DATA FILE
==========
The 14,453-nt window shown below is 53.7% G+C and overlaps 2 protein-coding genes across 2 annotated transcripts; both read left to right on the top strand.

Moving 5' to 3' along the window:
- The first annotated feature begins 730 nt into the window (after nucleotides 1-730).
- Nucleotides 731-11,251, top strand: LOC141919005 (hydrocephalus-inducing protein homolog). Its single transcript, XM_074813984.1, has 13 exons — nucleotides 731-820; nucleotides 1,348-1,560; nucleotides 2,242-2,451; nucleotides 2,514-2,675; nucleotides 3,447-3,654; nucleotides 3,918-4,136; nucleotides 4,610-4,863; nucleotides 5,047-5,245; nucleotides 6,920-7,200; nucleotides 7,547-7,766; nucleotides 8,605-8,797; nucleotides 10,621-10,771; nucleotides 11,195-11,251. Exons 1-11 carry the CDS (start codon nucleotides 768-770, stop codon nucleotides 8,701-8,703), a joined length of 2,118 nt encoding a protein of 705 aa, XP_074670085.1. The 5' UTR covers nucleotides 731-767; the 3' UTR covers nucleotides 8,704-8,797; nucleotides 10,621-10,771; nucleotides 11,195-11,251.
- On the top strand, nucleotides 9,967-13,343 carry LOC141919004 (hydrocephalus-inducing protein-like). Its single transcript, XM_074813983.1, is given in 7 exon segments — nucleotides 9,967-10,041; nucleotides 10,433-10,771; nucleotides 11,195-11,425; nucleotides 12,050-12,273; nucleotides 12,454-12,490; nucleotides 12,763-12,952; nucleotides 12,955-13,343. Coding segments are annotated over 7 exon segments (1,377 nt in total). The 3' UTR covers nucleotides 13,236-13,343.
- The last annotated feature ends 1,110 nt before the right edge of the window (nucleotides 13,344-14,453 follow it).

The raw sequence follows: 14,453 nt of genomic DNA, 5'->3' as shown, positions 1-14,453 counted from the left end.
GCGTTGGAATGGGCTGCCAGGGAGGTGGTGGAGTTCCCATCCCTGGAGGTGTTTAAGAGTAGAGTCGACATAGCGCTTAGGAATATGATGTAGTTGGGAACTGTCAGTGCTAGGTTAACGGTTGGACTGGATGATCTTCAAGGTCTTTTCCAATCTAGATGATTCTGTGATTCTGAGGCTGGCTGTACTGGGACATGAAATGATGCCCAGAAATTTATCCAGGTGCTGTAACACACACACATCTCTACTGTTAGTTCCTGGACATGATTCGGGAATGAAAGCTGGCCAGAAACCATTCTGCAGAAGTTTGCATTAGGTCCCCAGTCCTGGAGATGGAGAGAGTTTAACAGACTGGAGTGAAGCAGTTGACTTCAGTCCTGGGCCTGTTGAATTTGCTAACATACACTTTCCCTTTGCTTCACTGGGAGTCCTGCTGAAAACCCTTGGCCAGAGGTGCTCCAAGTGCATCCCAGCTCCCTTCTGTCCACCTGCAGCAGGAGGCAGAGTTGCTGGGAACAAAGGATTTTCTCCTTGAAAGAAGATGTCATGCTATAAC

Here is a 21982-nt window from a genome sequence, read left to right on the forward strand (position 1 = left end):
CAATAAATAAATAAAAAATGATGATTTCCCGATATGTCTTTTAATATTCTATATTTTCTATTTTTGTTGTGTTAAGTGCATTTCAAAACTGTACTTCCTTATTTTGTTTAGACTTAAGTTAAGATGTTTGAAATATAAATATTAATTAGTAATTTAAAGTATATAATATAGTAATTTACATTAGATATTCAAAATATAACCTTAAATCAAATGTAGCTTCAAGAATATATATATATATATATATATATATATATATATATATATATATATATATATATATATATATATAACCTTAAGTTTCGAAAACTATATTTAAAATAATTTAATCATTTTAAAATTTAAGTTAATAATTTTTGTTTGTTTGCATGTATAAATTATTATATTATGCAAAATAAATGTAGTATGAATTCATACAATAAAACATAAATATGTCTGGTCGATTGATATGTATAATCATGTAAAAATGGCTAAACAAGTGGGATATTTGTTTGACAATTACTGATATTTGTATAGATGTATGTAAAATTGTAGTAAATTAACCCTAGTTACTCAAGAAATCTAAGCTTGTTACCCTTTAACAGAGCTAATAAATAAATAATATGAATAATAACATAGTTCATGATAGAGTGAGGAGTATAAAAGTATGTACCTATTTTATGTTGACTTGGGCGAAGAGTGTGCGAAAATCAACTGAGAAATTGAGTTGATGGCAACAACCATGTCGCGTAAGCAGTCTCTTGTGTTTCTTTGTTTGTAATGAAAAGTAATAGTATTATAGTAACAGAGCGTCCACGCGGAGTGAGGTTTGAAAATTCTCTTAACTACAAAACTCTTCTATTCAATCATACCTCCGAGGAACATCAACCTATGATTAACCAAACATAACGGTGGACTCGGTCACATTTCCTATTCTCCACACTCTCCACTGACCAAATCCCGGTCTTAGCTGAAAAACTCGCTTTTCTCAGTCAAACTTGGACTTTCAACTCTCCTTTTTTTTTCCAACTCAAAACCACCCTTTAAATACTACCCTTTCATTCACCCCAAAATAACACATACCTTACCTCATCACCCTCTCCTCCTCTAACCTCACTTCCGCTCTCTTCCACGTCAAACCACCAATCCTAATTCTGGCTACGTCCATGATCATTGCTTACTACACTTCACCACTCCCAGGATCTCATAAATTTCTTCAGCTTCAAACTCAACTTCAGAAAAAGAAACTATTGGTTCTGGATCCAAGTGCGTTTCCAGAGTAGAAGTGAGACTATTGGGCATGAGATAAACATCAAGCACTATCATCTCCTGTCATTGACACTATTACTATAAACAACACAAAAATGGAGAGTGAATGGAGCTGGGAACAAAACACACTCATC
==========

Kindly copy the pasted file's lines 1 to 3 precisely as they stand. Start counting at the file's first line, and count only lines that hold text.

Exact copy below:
The 14,453-nt window shown below is 53.7% G+C and overlaps 2 protein-coding genes across 2 annotated transcripts; both read left to right on the top strand.

Moving 5' to 3' along the window:
- The first annotated feature begins 730 nt into the window (after nucleotides 1-730).